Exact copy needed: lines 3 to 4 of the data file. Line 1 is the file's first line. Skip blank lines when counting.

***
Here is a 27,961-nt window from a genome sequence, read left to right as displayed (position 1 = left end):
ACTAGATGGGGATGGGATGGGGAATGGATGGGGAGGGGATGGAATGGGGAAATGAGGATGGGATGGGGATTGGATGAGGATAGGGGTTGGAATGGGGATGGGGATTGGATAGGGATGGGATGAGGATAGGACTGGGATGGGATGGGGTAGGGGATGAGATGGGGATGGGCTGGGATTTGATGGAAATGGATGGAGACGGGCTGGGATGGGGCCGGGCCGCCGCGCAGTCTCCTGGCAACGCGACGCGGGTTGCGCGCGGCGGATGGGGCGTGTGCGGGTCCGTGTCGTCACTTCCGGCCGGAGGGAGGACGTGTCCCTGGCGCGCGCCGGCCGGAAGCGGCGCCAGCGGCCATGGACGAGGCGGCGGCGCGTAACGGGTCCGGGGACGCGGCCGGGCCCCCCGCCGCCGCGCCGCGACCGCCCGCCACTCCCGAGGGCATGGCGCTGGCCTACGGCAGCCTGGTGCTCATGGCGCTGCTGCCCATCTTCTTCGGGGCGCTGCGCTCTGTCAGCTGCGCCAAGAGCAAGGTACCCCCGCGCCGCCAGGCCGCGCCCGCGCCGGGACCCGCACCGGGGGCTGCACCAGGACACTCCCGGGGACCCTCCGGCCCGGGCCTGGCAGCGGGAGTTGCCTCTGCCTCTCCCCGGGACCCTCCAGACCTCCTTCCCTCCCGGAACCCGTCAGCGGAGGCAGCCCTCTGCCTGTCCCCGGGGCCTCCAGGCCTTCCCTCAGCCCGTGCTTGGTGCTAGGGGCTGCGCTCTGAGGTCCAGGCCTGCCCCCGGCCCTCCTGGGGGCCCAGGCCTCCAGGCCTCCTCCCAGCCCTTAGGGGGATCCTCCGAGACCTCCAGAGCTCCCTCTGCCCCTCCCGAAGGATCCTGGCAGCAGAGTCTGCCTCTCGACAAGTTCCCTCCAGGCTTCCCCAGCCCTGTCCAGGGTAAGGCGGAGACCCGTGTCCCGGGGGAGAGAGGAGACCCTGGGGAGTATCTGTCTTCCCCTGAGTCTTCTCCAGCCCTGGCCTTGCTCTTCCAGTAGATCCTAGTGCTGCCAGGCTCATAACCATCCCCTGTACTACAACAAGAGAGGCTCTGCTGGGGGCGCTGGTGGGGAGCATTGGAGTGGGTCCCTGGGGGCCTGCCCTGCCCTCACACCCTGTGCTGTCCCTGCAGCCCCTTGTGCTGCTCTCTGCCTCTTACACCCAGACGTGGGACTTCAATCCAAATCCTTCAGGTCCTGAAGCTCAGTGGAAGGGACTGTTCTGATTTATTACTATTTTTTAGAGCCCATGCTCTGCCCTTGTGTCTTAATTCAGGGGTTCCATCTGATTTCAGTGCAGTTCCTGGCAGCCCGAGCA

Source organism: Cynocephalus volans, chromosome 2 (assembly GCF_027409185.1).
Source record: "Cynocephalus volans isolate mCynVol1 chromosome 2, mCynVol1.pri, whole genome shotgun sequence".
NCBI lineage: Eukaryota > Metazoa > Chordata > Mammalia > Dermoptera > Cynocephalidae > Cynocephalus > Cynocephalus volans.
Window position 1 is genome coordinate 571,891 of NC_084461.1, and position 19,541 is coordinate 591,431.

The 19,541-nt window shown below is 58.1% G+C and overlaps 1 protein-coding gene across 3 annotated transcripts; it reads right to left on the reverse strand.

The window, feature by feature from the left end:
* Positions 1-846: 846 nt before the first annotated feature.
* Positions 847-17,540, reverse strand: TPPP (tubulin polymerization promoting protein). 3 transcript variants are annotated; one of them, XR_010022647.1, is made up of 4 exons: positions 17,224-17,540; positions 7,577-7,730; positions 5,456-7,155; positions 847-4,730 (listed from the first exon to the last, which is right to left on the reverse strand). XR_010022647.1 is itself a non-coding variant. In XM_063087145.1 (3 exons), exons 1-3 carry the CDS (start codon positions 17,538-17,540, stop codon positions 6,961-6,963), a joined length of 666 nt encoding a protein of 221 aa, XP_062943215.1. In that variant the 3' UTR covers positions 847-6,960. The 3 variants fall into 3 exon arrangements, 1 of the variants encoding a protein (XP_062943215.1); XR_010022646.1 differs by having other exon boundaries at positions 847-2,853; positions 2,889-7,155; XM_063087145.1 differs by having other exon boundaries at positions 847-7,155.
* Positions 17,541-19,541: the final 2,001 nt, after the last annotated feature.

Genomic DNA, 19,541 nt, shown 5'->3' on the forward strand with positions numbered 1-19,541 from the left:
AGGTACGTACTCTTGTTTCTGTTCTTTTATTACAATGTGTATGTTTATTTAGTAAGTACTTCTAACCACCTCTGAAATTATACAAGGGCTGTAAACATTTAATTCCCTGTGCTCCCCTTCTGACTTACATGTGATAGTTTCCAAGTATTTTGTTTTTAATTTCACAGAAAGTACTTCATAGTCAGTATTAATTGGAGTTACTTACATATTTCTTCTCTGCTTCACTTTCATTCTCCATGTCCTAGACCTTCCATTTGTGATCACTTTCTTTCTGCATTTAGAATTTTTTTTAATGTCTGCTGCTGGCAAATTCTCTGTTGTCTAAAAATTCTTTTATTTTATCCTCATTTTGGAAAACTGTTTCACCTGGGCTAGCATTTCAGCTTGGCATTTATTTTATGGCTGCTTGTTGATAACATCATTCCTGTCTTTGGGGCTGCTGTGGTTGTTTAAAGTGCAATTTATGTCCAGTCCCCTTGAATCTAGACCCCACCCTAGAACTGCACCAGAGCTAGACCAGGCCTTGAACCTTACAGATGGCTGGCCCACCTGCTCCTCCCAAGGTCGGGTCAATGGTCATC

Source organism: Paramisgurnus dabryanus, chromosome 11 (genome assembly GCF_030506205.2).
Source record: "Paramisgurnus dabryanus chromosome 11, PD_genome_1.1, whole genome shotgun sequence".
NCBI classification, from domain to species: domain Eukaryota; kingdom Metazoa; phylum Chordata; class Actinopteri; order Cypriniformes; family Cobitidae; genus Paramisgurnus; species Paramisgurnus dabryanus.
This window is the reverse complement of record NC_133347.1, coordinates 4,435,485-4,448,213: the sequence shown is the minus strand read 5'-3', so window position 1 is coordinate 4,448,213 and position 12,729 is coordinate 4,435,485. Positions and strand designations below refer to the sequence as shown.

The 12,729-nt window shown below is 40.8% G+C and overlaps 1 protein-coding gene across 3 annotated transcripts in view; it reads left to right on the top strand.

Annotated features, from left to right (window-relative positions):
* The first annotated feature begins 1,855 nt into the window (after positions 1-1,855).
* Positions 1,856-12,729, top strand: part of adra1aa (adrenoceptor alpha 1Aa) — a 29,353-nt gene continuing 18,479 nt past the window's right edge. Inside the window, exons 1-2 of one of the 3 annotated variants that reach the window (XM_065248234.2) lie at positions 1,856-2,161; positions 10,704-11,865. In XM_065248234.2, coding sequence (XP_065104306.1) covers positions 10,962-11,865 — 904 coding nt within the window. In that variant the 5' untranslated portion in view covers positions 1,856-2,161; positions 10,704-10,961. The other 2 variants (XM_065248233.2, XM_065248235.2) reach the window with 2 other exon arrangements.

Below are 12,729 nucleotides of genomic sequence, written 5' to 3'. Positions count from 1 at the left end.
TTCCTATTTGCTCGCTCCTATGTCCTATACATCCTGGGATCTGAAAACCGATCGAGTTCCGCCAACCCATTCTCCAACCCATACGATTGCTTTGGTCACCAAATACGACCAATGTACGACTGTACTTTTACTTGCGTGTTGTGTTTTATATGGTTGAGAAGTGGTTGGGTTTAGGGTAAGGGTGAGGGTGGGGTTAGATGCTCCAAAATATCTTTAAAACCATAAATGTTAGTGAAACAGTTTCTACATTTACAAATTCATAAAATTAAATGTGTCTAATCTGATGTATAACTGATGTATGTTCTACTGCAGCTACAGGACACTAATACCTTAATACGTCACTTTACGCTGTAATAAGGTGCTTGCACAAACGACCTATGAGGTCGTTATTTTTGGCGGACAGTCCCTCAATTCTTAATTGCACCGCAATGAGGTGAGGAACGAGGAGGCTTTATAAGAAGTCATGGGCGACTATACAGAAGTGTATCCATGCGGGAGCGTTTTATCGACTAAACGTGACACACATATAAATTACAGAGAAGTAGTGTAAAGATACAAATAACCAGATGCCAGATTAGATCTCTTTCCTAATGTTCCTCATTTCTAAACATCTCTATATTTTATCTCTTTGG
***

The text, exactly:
Source organism: Cynocephalus volans, chromosome 2 (assembly GCF_027409185.1).
Source record: "Cynocephalus volans isolate mCynVol1 chromosome 2, mCynVol1.pri, whole genome shotgun sequence".